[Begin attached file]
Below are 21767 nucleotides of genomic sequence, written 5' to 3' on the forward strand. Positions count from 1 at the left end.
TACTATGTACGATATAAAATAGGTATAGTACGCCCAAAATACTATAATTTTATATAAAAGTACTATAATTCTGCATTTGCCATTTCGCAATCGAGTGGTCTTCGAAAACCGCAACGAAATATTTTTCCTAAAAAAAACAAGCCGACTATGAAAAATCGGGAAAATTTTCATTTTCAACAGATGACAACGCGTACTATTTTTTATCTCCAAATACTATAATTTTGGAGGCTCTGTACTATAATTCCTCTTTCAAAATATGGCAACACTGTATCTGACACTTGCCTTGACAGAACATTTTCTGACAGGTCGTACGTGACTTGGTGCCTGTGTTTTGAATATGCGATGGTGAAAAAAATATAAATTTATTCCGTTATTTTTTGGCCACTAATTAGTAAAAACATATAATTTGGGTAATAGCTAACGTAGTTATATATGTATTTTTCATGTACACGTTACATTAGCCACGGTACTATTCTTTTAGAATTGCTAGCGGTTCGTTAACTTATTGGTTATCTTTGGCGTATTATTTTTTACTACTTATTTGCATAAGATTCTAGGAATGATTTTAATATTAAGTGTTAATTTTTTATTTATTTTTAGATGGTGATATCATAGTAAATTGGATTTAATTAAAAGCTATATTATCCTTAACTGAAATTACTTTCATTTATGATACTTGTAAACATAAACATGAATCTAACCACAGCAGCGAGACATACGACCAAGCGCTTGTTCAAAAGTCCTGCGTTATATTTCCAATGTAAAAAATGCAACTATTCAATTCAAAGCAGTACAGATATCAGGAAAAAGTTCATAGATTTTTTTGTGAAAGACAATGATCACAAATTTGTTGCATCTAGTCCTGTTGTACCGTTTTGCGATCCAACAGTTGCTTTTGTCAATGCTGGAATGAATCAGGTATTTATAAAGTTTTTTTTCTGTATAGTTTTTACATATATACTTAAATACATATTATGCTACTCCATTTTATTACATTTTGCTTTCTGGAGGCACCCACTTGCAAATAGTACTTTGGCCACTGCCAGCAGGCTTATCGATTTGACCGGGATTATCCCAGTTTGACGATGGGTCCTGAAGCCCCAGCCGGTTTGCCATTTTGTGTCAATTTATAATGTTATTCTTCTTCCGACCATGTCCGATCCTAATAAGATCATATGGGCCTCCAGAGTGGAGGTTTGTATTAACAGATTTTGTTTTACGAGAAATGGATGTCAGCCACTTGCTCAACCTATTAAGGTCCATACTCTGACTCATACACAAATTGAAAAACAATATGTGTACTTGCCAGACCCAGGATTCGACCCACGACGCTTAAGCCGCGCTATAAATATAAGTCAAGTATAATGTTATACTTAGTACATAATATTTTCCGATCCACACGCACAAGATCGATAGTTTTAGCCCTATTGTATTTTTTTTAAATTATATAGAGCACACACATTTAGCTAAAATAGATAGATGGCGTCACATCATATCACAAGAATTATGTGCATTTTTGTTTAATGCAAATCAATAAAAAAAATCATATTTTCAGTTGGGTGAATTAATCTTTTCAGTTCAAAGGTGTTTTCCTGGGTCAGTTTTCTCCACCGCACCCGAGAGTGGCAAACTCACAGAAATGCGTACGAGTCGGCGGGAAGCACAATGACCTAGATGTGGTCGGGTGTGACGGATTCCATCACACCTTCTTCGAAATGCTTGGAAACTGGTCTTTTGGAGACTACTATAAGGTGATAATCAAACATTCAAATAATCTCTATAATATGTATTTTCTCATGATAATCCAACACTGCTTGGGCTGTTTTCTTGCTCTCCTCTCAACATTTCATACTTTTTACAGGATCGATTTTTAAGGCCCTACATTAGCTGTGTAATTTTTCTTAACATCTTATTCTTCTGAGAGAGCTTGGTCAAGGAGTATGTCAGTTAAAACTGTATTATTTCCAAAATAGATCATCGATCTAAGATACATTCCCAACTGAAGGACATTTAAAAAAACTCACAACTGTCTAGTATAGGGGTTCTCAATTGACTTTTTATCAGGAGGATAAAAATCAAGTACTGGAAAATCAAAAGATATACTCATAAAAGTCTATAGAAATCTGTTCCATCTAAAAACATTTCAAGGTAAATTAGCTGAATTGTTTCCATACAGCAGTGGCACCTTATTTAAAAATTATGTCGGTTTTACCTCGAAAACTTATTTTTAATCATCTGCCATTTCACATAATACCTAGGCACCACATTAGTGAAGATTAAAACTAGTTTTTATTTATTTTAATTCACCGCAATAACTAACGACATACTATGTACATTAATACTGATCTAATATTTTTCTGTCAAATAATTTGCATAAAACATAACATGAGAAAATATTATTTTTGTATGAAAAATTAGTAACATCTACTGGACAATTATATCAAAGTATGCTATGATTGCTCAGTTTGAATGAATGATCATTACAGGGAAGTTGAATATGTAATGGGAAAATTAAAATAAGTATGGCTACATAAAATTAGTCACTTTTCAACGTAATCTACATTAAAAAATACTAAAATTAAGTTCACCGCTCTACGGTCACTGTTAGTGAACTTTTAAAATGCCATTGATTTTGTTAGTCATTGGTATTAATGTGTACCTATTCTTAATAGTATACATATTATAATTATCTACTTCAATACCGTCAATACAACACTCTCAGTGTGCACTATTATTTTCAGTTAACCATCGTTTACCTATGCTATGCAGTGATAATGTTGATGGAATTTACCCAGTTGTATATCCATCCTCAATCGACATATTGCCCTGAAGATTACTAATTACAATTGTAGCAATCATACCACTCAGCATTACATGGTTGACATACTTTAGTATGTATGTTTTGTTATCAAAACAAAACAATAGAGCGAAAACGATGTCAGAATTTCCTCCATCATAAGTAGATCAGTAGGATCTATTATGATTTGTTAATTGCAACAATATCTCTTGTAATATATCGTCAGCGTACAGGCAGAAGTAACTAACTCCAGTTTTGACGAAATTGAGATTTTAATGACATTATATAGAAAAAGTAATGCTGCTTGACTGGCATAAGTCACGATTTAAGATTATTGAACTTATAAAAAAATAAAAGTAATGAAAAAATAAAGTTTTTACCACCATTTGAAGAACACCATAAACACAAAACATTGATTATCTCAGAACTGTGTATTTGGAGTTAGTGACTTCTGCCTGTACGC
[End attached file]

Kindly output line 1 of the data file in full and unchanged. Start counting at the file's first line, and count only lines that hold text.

Below are 21767 nucleotides of genomic sequence, written 5' to 3' on the forward strand. Positions count from 1 at the left end.